HDL “good” cholesterol levels improved with intake of fatty fish: Study

HDL “good” cholesterol levels improved with intake of fatty fish: StudyHDL cholesterol levels may be improved with the intake of fatty fish, according to research. The study found that people who increased their intake of fatty fish to at least three to four times a week had more large HDL particles – believed to reduce the risk of heart disease – compared to those who rarely consumed fatty fish.

Health benefits of eating fish are well known, but the exact mechanism of how the fats and nutrients in fish positively impact our body is yet to be uncovered.


The study found that an increased intake of fatty fish brought on the increase in large HDL particle count known for cleaning extra cholesterol off the artery walls. The researchers also noted positive changes in lipid metabolism in subjects who increased their intake of fatty fish the most. Examples of fatty fish include salmon, rainbow trout, herring, and vendace. No added butter or oil was used in the cooking process.

Postdoctoral researcher Maria Lankinen said, “People shouldn’t fool themselves into thinking that if their standard lipid levels are OK, there’s no need to think about the diet, as things are a lot more complicated than that. Soft vegetable fats and fish are something to prefer in any case.”

Supporting healthy cholesterol levels through dietary means helps reduce the need for medications such as statins, which may harbor unwanted side effects.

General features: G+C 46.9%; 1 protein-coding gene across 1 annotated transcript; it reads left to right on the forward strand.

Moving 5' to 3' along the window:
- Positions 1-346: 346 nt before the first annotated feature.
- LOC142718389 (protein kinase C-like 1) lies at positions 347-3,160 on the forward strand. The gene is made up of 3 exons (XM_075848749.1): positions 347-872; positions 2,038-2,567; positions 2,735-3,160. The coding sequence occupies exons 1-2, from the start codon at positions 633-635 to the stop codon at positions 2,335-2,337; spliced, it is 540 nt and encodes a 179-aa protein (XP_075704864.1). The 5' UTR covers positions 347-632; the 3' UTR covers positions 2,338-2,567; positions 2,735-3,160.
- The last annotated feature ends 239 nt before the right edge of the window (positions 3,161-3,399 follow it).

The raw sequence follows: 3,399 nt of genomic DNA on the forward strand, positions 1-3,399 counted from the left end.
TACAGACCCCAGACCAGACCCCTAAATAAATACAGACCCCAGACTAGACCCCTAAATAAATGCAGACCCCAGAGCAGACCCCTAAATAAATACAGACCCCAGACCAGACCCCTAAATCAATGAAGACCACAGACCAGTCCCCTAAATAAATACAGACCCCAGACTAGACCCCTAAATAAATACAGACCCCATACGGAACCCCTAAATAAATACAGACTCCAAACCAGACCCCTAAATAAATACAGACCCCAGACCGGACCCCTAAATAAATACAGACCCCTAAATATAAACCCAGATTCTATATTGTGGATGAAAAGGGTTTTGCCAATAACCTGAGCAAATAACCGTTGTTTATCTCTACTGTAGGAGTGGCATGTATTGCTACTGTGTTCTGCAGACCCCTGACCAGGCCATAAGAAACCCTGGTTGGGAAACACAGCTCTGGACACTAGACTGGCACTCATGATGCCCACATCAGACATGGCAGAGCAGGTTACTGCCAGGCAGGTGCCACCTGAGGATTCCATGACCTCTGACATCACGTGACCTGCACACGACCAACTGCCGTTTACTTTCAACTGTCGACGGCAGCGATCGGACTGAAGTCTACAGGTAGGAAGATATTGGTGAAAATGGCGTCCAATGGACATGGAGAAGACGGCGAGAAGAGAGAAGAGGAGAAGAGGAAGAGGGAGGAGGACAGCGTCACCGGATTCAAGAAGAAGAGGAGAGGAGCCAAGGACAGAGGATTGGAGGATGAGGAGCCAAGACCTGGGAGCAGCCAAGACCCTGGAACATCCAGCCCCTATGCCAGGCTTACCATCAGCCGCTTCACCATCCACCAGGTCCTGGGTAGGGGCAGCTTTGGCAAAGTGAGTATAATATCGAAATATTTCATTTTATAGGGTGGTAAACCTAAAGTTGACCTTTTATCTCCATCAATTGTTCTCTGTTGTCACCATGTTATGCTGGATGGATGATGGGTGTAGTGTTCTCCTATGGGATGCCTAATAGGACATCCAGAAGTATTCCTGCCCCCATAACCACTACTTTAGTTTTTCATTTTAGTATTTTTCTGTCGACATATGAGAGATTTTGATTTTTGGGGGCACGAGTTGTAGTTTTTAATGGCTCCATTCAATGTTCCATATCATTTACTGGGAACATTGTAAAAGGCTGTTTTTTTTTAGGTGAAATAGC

How to raise HDL cholesterol levels naturally

Here are the foods that you can easily incorporate into your heart-healthy diet to either help lower your LDL cholesterol or boost your HDL cholesterol levels.

Oats: Changing you morning meal might be the simplest way to whittle down your LDL cholesterol (the bad kind). By taking two servings of oats, you can lower LDL by 5.3 percent in only six weeks. Oats contain beta-glucan, which plays a key role in LDL removal and excretion from the body.

Nuts: A study showed that people lowered their total cholesterol by 5.4 percent and LDL cholesterol by 9.3 percent by taking 1.5 ounces of walnuts six days a week for one month. Details of the study can be gleaned from the American Journal of Clinical Nutrition. And just to make it easy for you, 1.5 ounces is about a shot glass and a half.

Tea: Tea is known to contain a lot of antioxidants to fight inflammation. In some cases, it even fights cancer. Not many people know, however, that tea is also a great defence against LDL cholesterol. According to research conducted with the USDA, black tea has been shown to reduce blood lipids by up to 10 percent in only three weeks.

Beans: Researchers at Arizona State University Polytechnic found that adding ½ cup of beans to soup lowers total cholesterol, including LDL, by up to eight percent. The fiber content in beans plays an important role in limiting the absorption of dietary cholesterol.

Olive oil: This staple ingredient of the Mediterranean diet has found its way to the shelves of grocery stores worldwide. The reason? It is full of heart-healthy monounsaturated fatty acids, which can help lower LDL cholesterol. Olive oil has the added benefit of helping keep your waistline where you want it to be.